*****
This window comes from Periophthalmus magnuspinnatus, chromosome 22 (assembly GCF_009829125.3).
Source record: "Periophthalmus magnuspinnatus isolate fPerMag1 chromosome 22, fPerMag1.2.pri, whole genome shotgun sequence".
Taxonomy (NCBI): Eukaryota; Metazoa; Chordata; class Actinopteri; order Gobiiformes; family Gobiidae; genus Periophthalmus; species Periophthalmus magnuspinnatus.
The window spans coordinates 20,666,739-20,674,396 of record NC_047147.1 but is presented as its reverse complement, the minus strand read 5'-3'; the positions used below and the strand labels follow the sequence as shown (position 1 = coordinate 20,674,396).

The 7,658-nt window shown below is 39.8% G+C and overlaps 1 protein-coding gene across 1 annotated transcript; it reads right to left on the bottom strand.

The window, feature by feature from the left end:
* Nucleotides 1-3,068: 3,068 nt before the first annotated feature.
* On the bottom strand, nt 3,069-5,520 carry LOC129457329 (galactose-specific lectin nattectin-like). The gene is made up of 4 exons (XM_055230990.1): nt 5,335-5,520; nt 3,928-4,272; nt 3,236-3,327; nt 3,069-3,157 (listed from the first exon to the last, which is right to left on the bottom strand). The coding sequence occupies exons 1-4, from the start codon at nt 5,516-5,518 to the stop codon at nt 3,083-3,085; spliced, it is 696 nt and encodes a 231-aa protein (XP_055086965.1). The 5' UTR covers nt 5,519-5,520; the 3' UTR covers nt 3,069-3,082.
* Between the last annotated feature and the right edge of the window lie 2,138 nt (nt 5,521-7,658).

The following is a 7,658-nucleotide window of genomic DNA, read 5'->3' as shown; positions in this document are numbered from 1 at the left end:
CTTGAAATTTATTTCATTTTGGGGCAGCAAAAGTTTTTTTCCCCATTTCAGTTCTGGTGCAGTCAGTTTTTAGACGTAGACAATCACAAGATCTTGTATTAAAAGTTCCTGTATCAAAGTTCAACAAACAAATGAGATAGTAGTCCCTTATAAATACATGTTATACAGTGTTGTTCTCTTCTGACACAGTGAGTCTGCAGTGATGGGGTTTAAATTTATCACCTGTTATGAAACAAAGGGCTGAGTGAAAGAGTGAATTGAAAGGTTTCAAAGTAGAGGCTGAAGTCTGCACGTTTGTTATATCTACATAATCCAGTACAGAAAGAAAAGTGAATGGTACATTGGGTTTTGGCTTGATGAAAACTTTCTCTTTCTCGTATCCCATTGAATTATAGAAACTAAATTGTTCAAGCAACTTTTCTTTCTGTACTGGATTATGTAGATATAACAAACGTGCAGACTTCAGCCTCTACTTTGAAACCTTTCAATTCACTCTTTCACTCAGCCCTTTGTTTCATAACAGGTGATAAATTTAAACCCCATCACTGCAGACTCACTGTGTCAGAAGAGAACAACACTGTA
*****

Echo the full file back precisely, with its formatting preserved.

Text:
This window comes from Periophthalmus magnuspinnatus, chromosome 22 (assembly GCF_009829125.3).
Source record: "Periophthalmus magnuspinnatus isolate fPerMag1 chromosome 22, fPerMag1.2.pri, whole genome shotgun sequence".
Taxonomy (NCBI): Eukaryota; Metazoa; Chordata; class Actinopteri; order Gobiiformes; family Gobiidae; genus Periophthalmus; species Periophthalmus magnuspinnatus.
The window spans coordinates 20,666,739-20,674,396 of record NC_047147.1 but is presented as its reverse complement, the minus strand read 5'-3'; the positions used below and the strand labels follow the sequence as shown (position 1 = coordinate 20,674,396).

The 7,658-nt window shown below is 39.8% G+C and overlaps 1 protein-coding gene across 1 annotated transcript; it reads right to left on the bottom strand.

The window, feature by feature from the left end:
* Nucleotides 1-3,068: 3,068 nt before the first annotated feature.
* On the bottom strand, nt 3,069-5,520 carry LOC129457329 (galactose-specific lectin nattectin-like). The gene is made up of 4 exons (XM_055230990.1): nt 5,335-5,520; nt 3,928-4,272; nt 3,236-3,327; nt 3,069-3,157 (listed from the first exon to the last, which is right to left on the bottom strand). The coding sequence occupies exons 1-4, from the start codon at nt 5,516-5,518 to the stop codon at nt 3,083-3,085; spliced, it is 696 nt and encodes a 231-aa protein (XP_055086965.1). The 5' UTR covers nt 5,519-5,520; the 3' UTR covers nt 3,069-3,082.
* Between the last annotated feature and the right edge of the window lie 2,138 nt (nt 5,521-7,658).

The following is a 7,658-nucleotide window of genomic DNA, read 5'->3' as shown; positions in this document are numbered from 1 at the left end:
CTTGAAATTTATTTCATTTTGGGGCAGCAAAAGTTTTTTTCCCCATTTCAGTTCTGGTGCAGTCAGTTTTTAGACGTAGACAATCACAAGATCTTGTATTAAAAGTTCCTGTATCAAAGTTCAACAAACAAATGAGATAGTAGTCCCTTATAAATACATGTTATACAGTGTTGTTCTCTTCTGACACAGTGAGTCTGCAGTGATGGGGTTTAAATTTATCACCTGTTATGAAACAAAGGGCTGAGTGAAAGAGTGAATTGAAAGGTTTCAAAGTAGAGGCTGAAGTCTGCACGTTTGTTATATCTACATAATCCAGTACAGAAAGAAAAGTGAATGGTACATTGGGTTTTGGCTTGATGAAAACTTTCTCTTTCTCGTATCCCATTGAATTATAGAAACTAAATTGTTCAAGCAACTTTTCTTTCTGTACTGGATTATGTAGATATAACAAACGTGCAGACTTCAGCCTCTACTTTGAAACCTTTCAATTCACTCTTTCACTCAGCCCTTTGTTTCATAACAGGTGATAAATTTAAACCCCATCACTGCAGACTCACTGTGTCAGAAGAGAACAACACTGTA